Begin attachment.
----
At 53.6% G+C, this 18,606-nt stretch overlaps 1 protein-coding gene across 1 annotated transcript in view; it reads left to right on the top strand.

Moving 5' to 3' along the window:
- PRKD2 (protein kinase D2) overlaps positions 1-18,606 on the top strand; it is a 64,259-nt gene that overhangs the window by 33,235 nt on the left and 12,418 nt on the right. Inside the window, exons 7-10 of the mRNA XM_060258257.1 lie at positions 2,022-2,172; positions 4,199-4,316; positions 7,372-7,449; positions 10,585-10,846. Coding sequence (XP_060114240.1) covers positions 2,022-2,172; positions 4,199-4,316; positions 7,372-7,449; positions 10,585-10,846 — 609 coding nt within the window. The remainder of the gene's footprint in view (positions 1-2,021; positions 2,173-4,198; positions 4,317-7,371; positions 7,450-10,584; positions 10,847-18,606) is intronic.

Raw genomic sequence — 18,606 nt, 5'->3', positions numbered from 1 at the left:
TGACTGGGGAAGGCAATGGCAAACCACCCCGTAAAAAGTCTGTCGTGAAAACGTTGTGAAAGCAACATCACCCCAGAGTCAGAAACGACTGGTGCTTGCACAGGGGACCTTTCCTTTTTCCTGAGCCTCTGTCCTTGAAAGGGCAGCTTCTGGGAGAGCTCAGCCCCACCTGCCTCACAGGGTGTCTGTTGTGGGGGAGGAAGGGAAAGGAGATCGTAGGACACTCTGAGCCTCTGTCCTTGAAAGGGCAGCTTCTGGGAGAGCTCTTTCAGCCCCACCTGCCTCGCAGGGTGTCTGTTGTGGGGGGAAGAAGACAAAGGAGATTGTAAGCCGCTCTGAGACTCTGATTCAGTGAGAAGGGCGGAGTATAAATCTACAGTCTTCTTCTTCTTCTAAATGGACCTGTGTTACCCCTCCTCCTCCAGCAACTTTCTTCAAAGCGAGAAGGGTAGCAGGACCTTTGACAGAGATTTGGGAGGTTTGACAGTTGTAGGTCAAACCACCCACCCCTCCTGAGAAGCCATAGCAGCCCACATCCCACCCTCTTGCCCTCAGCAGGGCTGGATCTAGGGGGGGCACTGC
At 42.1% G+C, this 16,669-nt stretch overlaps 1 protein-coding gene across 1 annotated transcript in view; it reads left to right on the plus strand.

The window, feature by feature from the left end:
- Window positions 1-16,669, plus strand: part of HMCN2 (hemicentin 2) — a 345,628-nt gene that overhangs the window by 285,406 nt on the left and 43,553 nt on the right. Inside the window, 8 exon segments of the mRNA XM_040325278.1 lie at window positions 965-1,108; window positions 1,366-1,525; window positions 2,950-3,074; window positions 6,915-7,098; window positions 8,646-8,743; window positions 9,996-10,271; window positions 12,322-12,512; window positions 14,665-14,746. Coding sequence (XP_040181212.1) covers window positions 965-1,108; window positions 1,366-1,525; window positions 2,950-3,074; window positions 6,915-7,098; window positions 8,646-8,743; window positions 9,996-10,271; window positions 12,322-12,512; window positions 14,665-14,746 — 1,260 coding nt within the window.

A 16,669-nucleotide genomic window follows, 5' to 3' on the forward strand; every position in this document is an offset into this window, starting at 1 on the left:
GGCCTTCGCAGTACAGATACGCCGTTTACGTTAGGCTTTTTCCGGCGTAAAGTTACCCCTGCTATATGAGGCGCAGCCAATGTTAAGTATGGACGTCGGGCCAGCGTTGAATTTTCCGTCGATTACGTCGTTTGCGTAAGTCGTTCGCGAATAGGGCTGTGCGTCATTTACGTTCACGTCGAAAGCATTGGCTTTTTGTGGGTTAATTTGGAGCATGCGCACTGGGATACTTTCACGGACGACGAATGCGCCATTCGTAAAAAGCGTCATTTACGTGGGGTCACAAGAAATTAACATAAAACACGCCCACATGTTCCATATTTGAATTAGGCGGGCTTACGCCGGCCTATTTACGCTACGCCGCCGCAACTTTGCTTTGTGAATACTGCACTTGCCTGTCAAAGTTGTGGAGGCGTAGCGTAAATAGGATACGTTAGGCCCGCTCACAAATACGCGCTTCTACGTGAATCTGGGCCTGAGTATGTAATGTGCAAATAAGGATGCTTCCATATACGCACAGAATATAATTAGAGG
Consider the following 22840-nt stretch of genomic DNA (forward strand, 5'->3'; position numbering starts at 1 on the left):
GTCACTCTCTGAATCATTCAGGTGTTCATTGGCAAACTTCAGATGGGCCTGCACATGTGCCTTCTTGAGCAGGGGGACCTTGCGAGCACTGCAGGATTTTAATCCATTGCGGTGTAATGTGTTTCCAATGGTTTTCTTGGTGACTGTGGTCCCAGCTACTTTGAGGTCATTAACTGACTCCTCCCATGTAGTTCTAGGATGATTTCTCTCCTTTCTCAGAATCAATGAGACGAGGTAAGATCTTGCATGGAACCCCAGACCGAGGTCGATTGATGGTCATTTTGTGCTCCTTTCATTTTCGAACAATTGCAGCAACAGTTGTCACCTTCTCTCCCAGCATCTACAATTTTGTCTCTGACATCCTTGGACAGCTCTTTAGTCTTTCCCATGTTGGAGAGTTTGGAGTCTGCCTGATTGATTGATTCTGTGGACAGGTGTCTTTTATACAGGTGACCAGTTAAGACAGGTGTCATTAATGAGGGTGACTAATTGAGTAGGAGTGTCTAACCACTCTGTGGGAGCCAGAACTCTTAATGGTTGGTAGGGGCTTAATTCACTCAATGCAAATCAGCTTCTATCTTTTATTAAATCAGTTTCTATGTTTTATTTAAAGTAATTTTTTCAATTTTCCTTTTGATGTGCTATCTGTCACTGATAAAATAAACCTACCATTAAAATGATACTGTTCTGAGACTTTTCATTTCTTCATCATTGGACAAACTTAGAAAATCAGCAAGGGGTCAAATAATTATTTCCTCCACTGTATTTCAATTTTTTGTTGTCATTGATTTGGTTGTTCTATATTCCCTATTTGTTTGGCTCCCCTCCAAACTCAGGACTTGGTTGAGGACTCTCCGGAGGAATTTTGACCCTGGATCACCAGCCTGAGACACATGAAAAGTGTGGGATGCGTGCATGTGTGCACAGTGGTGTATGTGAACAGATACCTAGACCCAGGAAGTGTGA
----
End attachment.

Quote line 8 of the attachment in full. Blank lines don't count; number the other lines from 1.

- Window positions 1-16,669, plus strand: part of HMCN2 (hemicentin 2) — a 345,628-nt gene that overhangs the window by 285,406 nt on the left and 43,553 nt on the right. Inside the window, 8 exon segments of the mRNA XM_040325278.1 lie at window positions 965-1,108; window positions 1,366-1,525; window positions 2,950-3,074; window positions 6,915-7,098; window positions 8,646-8,743; window positions 9,996-10,271; window positions 12,322-12,512; window positions 14,665-14,746. Coding sequence (XP_040181212.1) covers window positions 965-1,108; window positions 1,366-1,525; window positions 2,950-3,074; window positions 6,915-7,098; window positions 8,646-8,743; window positions 9,996-10,271; window positions 12,322-12,512; window positions 14,665-14,746 — 1,260 coding nt within the window.